25 July 2023
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DM PMI surveys indicative of a slowing global economy

By Daniel Richards

Preliminary PMI surveys for a number of advanced economies were released yesterday which, while appearing to confirm that economic growth was slowing, were nevertheless probably not so bad that they would deter central banks from staying the course on their monetary tightening in upcoming meetings. In the US, the composite survey was at 52.0 in July, down from 53.0 in June and missing predictions of the same. The drag came from services as the manufacturing PMI, while still contractionary at 49.0, was up on June’s 46.3 and beat consensus of 46.2. Services was still positive, but fell to 52.4, down from 54.4.  

The HCOB composite Eurozone PMI survey fell to 48.9 in July on the preliminary reading, down from 49.9 the previous month. This was the weakest reading since November and was lower than the consensus prediction of 49.6, as both the services and the manufacturing components of the survey were weaker than expected. Services remained positive but fell to 51.1, from 52.0 in June, while manufacturing fell deeper into contractionary territory at 42.7, down from 43.4 in June and weaker than the predicted 43.5. Of the bloc’s two largest economies, both France and Germany looked somewhat anaemic with the composite indices both down on June’s and both missing consensus predictions. In France, the contraction in services that began in June deepened this month, and while Germany’s services component remained expansionary, its manufacturing was especially weak at just 38.8. With new orders declining in both services and manufacturing for the Eurozone, the outlook over the third quarter will be challenging.

In the UK, the composite S&P Global PMI also disappointed as it fell to 50.7, down from 52.8 and missing the predicted 52.3. This was the weakest headline reading since January. Manufacturing fell deeper into contraction at 45.0, while services weakened to 51.5, down from 53.7 in June. Positively for the Bank of England, the survey showed that inflationary pressures eased, with manufacturing prices falling while the pace of services price rises slowed. Nevertheless, higher interest rates are still anticipated to weigh on growth and the EY Item Club forecasts released yesterday see GDP growth at just 0.8% next year, a downgrade from the 1.9% growth rate forecast back in April.

There were positive signals from China around a Politburo meeting held yesterday as officials pledged more support for the real estate sector, but fell short of any major stimulus programme that might boost headline Chinese and global growth significantly.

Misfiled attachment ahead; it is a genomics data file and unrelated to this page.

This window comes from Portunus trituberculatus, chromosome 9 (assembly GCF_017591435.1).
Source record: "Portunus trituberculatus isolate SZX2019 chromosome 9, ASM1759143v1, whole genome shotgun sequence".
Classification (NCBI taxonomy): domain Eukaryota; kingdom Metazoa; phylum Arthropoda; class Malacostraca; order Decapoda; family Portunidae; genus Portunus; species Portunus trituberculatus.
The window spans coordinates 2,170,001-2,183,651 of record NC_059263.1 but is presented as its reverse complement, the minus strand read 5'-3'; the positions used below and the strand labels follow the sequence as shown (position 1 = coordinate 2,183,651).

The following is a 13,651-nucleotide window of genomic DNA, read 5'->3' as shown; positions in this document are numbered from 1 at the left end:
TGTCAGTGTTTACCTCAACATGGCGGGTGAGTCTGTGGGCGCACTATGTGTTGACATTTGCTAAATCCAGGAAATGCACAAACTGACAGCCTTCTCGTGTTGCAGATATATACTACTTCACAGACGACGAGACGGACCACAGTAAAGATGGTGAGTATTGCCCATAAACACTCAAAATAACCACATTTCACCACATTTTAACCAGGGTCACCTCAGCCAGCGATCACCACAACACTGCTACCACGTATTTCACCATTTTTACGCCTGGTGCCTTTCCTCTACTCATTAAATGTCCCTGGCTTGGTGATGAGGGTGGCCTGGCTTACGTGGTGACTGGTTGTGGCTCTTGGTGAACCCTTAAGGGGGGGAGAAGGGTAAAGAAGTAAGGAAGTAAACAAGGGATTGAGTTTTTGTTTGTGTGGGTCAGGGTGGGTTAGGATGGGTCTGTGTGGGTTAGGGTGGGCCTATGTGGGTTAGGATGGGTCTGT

Dubai inflation slowed to 2.1% y/y in June, down from 3.0% in May. This marked the slowest pace of price growth since January 2022, just prior to the price shock in energy and food last year. Falling transport costs, down 13.9% y/y, fuelled the disinflation. Nevertheless, we anticipate that headline inflation will pick up through the close of the year as the oil price peak in mid-2022 passes through the base, and housing costs (the largest component of the basket) start to exert more upwards pressure. Housing was up 5.9% y/y in June, while household durables & maintenance was up 7.7% y/y, likely reflecting higher population growth-driven demand.

Today’s Economic Data and Events

  • 12:00 Germany IFO business climate, July. Forecast: 88.0
  • 18:00 US conference board consumer confidence, July. Forecast: 112.0

Fixed Income

  • US treasury yields rose on Monday with the 2yr UST increasing 8bps to 4.919% and the 10yr rising 4bps to 3.872%.
  • Longer dated European bond yields were generally lower on Monday. The 2yr UK Gilt yield rose marginally to reach 4.882%, while the 10yr yield declined 2bps to 4.242%. There were larger declines in the German Bund yields, on the back of disappointing Eurozone PMI data, with the 2yr yield falling 7bps to 3.006%, and the 10yr yield dropping 5bps to 2.413%.


  • Both Sterling and the Euro were weaker against USD on Monday, after PMI readings came in weaker than originally expected. GBPUSD fell 0.2% to reach 1.2829, and EURUSD declined 0.5% to 1.1064.
  • Commodity currencies gained against the dollar, with AUDUSD increasing 0.2% to reach 0.6739, and NZDUSD jumping 0.6% to 0.6205. USDCAD fell 0.42% to 1.3168.


  • Asian equity markets were mixed to start the week as the Hang Seng lost 2.1% and the Shanghai Composite closed down 0.1% as speculation mounted that any government economic stimulus in China would be disappointing. This morning, however, Chinese shares are gaining after more positive noises Monday evening.
  • On the other hand, Japan’s Nikkei closed up 1.2% while the Topix added 0.8% as the yen lost ground against its peers ahead of the big central bank meetings this week.
  • There was little concrete direction in European markets ahead of those crucial rate decisions, but the general tone was a lacklustre start to the week as PMI surveys highlighted economic weakness in the Eurozone and the UK. The composite STOXX 600 picked up later in the session to end up 0.1%, with the CAC down 0.1% and the DAX up 0.1%. The FTSE 100 also gained through the day for a 0.2% rise.
  • There was more positivity in the US as the NASDAQ, S&P 500, and the Dow Jones added 0.2%, 0.4%, and 0.5% respectively.
  • Locally, the DFM closed up 0.2% while the ADX added 1.2%.


  • Oil prices enjoyed strong gains to start the week as Brent futures rose 2.1% to USD 82.7/b while WTI gained 2.2% to USD 78.7/b.
  • The positive signals from China were the primary driver of the pick-up, and prices continue to gain ground this morning, rising to multi-month highs.

Written By

Daniel Richards Senior Economist

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